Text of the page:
One potentially explosive issue is that the SEC may have reined in its investigation of Madoff due to a serious conflict of interest. One of the SEC’s investigative teams was led by a lawyer named Eric Swanson–the husband of Shana Madoff, a niece of Bernard Madoff and daughter of his brother Peter Madoff, the firm’s chief compliance officer. A New York Times story delves into the issue.

This may explain why the SEC NEVER used its subpoena power to obtain information about Madoff. Rather, it relied on information voluntarily produced by Madoff and his firm, information we now know that was full of lies.

Trying to understand your mistakes makes sense because it may help you avoid making the same mistakes in the future. But instead of making such a big stink about investigating past failures, I think the public would be better served if the SEC told us it was putting most of its power and resources behind uncovering the next big fraud–or making sure another one doesn’t happen.

Who Should Obama Appoint to Head the SEC?

December 16, 2008

The Bernard Madoff scandal is the last straw for the existing leadership of the U.S. Securities & Exchange Commission.

That the SEC was warned repeatedly about Madoff, and even conducted several inquiries into his firm, but did not uncover the massive fraud proves that the important agency needs a major overhaul.

SEC chairman Christopher Cox has proved to be an ineffective leader, to say the least. Most famously, Cox assured investors nine months ago that Bear Stearns was fine. It collapsed three days later.

It gets worse. According to a story by Stephen Labaton in today’s New York Times, the SEC has been plagued by some pretty shady behavior, including botched investigations and “accusations that several SEC employees have engaged in illegal insider trading and falsified financial disclosure forms.”

This is unbelievably appalling! The agency tasked with enforcing securities laws is allegedly breaking those very laws! Check out this link to the reports of the SEC’s inspector general.

Many people don’t realize this but the SEC was created as a result of the 1929 stock market crash and related financial shenanigans. The main reason for the creation of the SEC in 1934 was to regulate the stock market and prevent corporate abuses relating to the offering and sale of securities and corporate reporting. Sounds relevant today, no?

In fact, a strong regulator overseeing financial markets is more important than ever in today’s complex, fluid and interconnected global economy.

So who would be an ideal leader to overhaul the agency and take it into the future?

I am not sure. But I think we need someone with same gravitas and experience like past SEC chairman Arthur Levitt, who ran the SEC from 1993 to 2001 and was widely credited with upgrading the agency and serving as a strong advocate and protector of investors.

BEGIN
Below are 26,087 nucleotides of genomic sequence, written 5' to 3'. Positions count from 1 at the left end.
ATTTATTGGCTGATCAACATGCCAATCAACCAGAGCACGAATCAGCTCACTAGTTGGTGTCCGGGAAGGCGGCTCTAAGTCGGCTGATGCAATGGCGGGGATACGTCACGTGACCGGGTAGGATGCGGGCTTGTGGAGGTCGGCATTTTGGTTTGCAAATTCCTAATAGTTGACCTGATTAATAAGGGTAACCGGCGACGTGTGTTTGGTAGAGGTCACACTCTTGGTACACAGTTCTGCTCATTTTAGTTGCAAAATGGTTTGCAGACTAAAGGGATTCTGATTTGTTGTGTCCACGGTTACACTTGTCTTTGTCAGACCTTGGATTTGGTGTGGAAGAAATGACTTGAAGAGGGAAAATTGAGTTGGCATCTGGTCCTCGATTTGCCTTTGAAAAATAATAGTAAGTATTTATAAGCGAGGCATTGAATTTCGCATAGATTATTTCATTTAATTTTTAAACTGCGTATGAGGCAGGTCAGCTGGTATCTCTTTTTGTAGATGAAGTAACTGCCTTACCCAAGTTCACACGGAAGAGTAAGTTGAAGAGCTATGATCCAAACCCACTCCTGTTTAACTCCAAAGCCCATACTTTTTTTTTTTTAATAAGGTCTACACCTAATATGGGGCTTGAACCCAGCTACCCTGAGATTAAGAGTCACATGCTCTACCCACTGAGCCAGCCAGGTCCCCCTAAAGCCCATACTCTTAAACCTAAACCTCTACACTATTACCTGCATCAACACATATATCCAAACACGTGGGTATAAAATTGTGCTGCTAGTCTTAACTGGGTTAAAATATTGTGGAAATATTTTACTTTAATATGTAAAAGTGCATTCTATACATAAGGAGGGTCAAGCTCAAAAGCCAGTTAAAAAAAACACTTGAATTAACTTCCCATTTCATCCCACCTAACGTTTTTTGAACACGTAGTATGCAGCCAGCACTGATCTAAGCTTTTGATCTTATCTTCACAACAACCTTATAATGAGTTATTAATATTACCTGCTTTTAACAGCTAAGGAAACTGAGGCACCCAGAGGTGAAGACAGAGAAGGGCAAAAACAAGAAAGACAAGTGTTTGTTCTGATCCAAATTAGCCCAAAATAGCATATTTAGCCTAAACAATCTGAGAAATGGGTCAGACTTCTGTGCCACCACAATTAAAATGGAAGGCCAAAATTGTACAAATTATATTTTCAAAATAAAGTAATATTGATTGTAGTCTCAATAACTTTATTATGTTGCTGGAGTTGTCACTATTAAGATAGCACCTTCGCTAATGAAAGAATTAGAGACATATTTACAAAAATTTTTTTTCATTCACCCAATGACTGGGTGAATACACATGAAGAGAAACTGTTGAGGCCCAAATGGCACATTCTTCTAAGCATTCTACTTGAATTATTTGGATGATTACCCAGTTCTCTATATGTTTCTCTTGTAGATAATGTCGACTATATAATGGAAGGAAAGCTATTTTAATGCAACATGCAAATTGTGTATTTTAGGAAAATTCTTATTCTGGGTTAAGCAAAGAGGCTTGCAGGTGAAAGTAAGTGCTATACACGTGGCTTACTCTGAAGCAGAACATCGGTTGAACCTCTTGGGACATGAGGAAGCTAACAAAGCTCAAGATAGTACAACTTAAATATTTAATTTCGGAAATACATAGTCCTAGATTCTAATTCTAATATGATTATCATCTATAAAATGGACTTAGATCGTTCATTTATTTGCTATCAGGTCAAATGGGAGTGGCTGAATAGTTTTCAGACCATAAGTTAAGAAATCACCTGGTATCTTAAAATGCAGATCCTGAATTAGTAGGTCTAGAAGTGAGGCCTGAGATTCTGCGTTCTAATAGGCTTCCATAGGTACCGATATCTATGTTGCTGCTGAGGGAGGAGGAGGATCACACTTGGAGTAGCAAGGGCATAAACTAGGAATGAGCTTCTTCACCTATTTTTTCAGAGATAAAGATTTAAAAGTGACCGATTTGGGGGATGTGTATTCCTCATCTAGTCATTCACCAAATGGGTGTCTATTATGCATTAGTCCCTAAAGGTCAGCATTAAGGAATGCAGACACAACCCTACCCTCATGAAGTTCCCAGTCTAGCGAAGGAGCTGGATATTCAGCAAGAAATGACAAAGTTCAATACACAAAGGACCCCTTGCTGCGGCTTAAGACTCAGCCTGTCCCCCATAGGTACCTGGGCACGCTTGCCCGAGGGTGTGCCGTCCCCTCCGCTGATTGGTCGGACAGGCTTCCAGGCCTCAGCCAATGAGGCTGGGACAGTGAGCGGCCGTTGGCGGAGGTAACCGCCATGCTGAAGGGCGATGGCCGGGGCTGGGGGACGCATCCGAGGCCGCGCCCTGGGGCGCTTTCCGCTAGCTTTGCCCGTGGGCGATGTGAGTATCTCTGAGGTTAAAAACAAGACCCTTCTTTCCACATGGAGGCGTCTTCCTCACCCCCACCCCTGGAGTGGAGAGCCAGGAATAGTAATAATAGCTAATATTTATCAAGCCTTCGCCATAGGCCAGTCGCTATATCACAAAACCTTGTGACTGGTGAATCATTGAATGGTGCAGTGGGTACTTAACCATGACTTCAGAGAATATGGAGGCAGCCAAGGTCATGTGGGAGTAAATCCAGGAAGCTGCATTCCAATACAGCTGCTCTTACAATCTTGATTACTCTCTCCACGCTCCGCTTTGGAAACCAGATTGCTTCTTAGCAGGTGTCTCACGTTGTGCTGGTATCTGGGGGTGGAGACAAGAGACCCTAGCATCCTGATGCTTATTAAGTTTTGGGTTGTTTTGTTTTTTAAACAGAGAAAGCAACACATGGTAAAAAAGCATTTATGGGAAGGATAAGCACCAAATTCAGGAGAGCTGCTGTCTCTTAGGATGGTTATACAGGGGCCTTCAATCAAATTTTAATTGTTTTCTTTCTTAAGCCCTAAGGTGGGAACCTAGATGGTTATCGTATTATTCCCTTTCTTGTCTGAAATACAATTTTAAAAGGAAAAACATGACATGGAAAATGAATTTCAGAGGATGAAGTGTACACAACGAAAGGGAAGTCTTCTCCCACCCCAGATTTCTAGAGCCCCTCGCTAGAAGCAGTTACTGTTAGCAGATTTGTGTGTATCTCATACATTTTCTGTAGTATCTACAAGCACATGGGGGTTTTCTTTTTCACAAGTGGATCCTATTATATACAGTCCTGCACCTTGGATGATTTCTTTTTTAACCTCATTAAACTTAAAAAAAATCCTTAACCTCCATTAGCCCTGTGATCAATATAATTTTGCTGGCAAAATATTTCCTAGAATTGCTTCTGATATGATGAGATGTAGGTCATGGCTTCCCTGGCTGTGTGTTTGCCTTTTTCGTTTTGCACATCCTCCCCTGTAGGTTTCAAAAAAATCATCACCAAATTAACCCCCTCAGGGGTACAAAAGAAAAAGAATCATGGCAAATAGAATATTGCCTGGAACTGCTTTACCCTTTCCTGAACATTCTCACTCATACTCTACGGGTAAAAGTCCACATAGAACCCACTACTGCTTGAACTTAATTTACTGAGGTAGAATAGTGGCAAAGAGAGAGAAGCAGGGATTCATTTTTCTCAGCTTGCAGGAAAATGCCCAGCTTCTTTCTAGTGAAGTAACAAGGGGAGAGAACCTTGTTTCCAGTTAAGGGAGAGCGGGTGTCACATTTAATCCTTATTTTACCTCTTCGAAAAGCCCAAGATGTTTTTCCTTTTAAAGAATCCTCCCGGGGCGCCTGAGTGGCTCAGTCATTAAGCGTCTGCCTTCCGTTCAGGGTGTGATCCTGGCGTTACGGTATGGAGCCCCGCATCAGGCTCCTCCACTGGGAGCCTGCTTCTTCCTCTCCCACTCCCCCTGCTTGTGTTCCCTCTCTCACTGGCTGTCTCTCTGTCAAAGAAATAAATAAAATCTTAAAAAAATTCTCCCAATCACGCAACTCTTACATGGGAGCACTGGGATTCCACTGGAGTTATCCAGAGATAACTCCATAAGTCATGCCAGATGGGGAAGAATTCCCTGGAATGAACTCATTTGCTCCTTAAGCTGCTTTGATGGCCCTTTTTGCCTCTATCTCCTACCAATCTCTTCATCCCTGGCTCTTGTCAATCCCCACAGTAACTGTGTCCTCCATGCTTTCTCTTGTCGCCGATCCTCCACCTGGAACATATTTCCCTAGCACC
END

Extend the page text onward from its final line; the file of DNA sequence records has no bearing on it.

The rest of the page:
Although chairman Cox is a smart guy with law and business degrees from Harvard, I think experience has shown that he did not have a full understanding of today’s financial markets. So whoever gets the job needs to have a lot more experience working on or with Wall Street.

I am throwing out a few ideas here just to get the conversation started:

John Thain, former CEO of Merrill Lynch
Warren Buffett, investing legend
Joel Seligman, leading scholar of SEC and president of University of Rochester
Lynn Turner, former chief accountant of the SEC
Laura Unger, former SEC Commissioner and Acting Chairperson of the SEC

Questioning Bernard Madoff

December 15, 2008

I don’t know about you, but I’ve been transfixed by this Bernard Madoff scandal. I spoke to two people over the weekend who told me they knew folks who invested in Madoff’s fake funds. The ripples of this humongous rip-off are just beginning to be felt.

What floors me is the fact that Madoff was the former chairman of Nasdaq–a pillar of the financial community. This was not some sketchy, fly-by-night boiler room. Madoff supposedly represented everything that was good about Wall Street. And now he’s been exposed as possibly the biggest scam artist of all time. It makes you think that NO ONE ON WALL STREET CAN BE TRUSTED.

How did he get away with this for so long? I have no idea. But there a few people who questioned Madoff’s eerily consistent returns.

Check out this one story published in MAR/Hedge in May 2001, “Madoff tops charts; skeptics ask how,” by Michael Ocrant. “Most of those who are aware of Madoff’s status in the hedge fund world are baffled by the way the firm has obtained such consistent, non-volatile returns month after month and year after year,” wrote Ocrant.

This story was followed by another piece in Barron’s written by my former colleague at TheStreet.com, Erin Arvedlund, titled “Don’t Ask, Don’t Tell.” (registration required to see full story.)

And here’s another interesting blog post commenting on Madoff’s scam, written by an investor who looked into this funds for a client.